The best $1 you can spend

  • Meredith

“Thank you so much for note. I normally only get bills at my work address, it added so much joy to my day.” I open a simple facebook message in response to a short note that I sent out a week earlier.

Encouragement. We all know that we need about 8 times as much positive feedback as we can handle negative — that’s right, I need you to tell me I am awesome 8 times for every 1 time you are going to tell me I missed the mark. And it’s not just me, you need that too. Which also means, the people you are leading need it. But, let’s face it, that is lots easier recited than executed. You are a leader, which means you are in the business of improvement. How does improvement happen? By figuring out what is not working and attacking that thing, right? Well, kinda.

Any gardener will tell you that it takes both sun and rain to make beautiful flowers. For the sake of this discussion, let’s say that sun is encouragement and rain is criticism. True, some “flowers” need more sunshine than others and some can survive with a pretty limited amount of sunshine. But, no matter what kind of flower you are looking to grow, it needs sunshine to truly flourish. Some of the leaders that you are growing can get by with less encouragement than others, but every single one of them — even that one that says they don’t need any at all — need regular, consistent encouragement.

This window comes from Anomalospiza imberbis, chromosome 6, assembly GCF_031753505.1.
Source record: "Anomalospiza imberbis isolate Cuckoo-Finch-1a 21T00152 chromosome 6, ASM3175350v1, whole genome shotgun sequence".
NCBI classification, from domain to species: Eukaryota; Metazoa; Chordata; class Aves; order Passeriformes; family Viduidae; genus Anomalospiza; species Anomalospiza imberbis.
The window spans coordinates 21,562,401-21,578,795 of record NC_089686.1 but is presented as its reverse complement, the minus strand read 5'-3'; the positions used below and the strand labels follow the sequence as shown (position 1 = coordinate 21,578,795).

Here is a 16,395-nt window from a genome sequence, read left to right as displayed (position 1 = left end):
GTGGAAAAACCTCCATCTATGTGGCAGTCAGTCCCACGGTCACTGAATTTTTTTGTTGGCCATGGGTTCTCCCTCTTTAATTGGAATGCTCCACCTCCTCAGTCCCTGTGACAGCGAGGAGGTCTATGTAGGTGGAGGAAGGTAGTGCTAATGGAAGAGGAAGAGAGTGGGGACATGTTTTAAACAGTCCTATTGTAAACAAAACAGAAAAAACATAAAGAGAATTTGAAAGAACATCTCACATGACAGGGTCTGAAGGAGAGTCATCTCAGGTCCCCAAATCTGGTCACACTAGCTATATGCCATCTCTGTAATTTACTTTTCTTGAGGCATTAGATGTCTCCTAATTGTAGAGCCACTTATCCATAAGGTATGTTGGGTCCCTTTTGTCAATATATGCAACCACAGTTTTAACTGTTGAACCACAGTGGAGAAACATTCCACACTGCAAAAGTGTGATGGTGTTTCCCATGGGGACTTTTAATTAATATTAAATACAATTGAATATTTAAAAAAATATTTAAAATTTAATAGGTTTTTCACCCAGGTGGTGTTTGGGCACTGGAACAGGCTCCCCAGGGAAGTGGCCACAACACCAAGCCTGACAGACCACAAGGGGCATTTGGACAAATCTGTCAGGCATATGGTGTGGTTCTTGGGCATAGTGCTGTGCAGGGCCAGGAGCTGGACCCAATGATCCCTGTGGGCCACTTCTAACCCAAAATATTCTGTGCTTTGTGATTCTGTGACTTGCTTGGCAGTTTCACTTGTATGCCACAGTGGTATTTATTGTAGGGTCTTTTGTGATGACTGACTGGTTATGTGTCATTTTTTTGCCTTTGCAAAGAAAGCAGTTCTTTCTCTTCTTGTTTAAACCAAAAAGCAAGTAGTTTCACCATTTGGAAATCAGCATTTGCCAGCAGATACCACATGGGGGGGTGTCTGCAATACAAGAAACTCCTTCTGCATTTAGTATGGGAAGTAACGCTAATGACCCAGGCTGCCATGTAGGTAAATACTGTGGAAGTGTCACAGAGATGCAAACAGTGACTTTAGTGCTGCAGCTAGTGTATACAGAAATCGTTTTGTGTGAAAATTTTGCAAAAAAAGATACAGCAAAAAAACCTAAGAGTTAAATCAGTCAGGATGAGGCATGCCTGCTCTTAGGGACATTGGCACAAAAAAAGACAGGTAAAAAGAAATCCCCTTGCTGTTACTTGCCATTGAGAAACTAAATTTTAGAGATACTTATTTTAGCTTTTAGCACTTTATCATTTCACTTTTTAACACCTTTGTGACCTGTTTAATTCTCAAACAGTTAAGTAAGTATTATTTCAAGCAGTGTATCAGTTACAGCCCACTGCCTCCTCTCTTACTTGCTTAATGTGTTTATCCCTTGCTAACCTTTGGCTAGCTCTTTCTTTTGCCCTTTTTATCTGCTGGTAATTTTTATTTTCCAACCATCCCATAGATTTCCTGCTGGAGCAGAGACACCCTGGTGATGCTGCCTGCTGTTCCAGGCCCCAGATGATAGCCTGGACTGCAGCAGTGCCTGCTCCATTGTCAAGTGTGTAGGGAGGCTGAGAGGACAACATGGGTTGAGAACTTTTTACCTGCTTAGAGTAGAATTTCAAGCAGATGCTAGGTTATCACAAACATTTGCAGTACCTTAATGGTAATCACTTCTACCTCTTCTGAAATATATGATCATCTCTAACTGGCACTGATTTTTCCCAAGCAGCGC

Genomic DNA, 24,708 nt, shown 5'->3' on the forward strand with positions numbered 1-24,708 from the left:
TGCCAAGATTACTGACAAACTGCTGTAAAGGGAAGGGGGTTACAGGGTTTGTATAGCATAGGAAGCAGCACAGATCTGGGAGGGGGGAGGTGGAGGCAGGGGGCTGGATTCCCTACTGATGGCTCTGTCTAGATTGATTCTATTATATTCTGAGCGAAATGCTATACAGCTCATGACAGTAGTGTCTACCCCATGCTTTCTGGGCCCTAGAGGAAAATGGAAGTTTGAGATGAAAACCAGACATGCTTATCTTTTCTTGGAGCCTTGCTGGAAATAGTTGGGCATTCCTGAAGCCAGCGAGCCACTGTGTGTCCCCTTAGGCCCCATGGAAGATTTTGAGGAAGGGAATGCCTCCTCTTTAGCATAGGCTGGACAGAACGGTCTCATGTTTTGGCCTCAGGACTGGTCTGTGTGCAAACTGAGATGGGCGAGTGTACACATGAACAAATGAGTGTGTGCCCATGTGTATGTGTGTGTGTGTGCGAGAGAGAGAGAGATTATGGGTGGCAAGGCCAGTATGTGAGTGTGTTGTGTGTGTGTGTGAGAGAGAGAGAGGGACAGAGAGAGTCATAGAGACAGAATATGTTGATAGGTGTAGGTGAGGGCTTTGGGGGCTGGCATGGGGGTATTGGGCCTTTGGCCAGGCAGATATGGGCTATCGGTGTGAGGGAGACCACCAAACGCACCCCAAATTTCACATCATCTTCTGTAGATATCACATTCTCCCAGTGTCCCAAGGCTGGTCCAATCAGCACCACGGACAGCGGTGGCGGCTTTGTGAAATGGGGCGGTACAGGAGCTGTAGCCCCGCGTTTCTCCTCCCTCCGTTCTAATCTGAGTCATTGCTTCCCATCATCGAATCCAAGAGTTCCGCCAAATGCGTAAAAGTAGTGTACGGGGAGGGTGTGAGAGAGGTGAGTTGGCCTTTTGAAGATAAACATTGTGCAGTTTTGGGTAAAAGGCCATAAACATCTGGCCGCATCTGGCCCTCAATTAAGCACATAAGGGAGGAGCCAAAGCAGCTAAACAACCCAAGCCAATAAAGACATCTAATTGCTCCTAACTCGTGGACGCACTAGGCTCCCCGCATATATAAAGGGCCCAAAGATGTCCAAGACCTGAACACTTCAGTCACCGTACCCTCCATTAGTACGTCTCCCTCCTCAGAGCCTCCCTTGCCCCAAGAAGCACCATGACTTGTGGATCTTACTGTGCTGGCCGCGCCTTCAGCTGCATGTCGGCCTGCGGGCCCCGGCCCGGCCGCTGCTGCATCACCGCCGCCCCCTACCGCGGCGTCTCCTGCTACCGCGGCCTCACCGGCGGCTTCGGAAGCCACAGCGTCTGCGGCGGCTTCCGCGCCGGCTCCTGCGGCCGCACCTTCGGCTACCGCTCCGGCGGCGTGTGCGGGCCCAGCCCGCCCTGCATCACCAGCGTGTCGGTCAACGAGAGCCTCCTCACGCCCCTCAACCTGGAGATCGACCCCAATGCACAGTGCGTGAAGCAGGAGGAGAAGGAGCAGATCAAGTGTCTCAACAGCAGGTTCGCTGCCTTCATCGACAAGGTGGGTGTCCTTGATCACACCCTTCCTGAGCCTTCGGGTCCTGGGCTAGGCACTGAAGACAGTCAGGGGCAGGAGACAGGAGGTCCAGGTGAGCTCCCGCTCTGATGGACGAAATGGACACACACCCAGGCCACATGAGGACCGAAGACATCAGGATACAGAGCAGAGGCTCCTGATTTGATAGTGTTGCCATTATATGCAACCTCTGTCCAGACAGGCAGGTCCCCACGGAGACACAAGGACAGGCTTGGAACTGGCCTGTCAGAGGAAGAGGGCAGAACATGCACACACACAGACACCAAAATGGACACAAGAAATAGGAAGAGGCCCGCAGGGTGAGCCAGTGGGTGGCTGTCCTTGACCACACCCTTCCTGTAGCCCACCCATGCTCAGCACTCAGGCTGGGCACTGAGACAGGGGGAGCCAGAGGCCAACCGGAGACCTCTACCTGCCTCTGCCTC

Productive, meaningful encouragement has to include a few things to really get the goods out of it. First, it has to be personal. It has to be directed toward a single individual, or very occasionally a specific team (but you can only get away with this a couple of times). General, “great job today people!” statements are nice to keep an atmosphere of celebration in your organization, but they do not qualify as encouragement. It doesn’t pull out who did a great job and it leaves too much room for those nagging thoughts. “Well, everyone else did a good job today, but I really dragged it all down….” There is only a sliver of space left for those thoughts when you pointedly choose an individual to direct your encouragement toward.